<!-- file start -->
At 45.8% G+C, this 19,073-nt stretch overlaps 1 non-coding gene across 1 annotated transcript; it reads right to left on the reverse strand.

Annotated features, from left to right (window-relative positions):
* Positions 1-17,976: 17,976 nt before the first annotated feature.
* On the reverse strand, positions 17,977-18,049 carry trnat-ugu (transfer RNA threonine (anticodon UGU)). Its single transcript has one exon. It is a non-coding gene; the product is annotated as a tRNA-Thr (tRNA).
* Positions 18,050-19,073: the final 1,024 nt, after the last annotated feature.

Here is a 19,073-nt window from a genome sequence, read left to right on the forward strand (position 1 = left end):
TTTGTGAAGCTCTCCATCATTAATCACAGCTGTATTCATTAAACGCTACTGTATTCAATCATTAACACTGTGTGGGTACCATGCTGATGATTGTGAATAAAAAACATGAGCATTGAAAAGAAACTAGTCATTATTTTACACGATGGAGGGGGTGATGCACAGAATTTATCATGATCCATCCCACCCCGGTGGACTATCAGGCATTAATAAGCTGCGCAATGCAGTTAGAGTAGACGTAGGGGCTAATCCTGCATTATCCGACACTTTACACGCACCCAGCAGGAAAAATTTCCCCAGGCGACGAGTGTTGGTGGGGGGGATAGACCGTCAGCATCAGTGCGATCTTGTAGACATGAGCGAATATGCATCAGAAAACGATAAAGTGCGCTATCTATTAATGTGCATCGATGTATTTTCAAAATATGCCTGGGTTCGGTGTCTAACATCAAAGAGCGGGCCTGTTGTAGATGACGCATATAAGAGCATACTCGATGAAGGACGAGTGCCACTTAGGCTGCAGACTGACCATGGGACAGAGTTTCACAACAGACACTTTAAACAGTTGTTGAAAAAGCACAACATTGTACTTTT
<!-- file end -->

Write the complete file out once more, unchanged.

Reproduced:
At 45.8% G+C, this 19,073-nt stretch overlaps 1 non-coding gene across 1 annotated transcript; it reads right to left on the reverse strand.

Annotated features, from left to right (window-relative positions):
* Positions 1-17,976: 17,976 nt before the first annotated feature.
* On the reverse strand, positions 17,977-18,049 carry trnat-ugu (transfer RNA threonine (anticodon UGU)). Its single transcript has one exon. It is a non-coding gene; the product is annotated as a tRNA-Thr (tRNA).
* Positions 18,050-19,073: the final 1,024 nt, after the last annotated feature.

Here is a 19,073-nt window from a genome sequence, read left to right on the forward strand (position 1 = left end):
TTTGTGAAGCTCTCCATCATTAATCACAGCTGTATTCATTAAACGCTACTGTATTCAATCATTAACACTGTGTGGGTACCATGCTGATGATTGTGAATAAAAAACATGAGCATTGAAAAGAAACTAGTCATTATTTTACACGATGGAGGGGGTGATGCACAGAATTTATCATGATCCATCCCACCCCGGTGGACTATCAGGCATTAATAAGCTGCGCAATGCAGTTAGAGTAGACGTAGGGGCTAATCCTGCATTATCCGACACTTTACACGCACCCAGCAGGAAAAATTTCCCCAGGCGACGAGTGTTGGTGGGGGGGATAGACCGTCAGCATCAGTGCGATCTTGTAGACATGAGCGAATATGCATCAGAAAACGATAAAGTGCGCTATCTATTAATGTGCATCGATGTATTTTCAAAATATGCCTGGGTTCGGTGTCTAACATCAAAGAGCGGGCCTGTTGTAGATGACGCATATAAGAGCATACTCGATGAAGGACGAGTGCCACTTAGGCTGCAGACTGACCATGGGACAGAGTTTCACAACAGACACTTTAAACAGTTGTTGAAAAAGCACAACATTGTACTTTT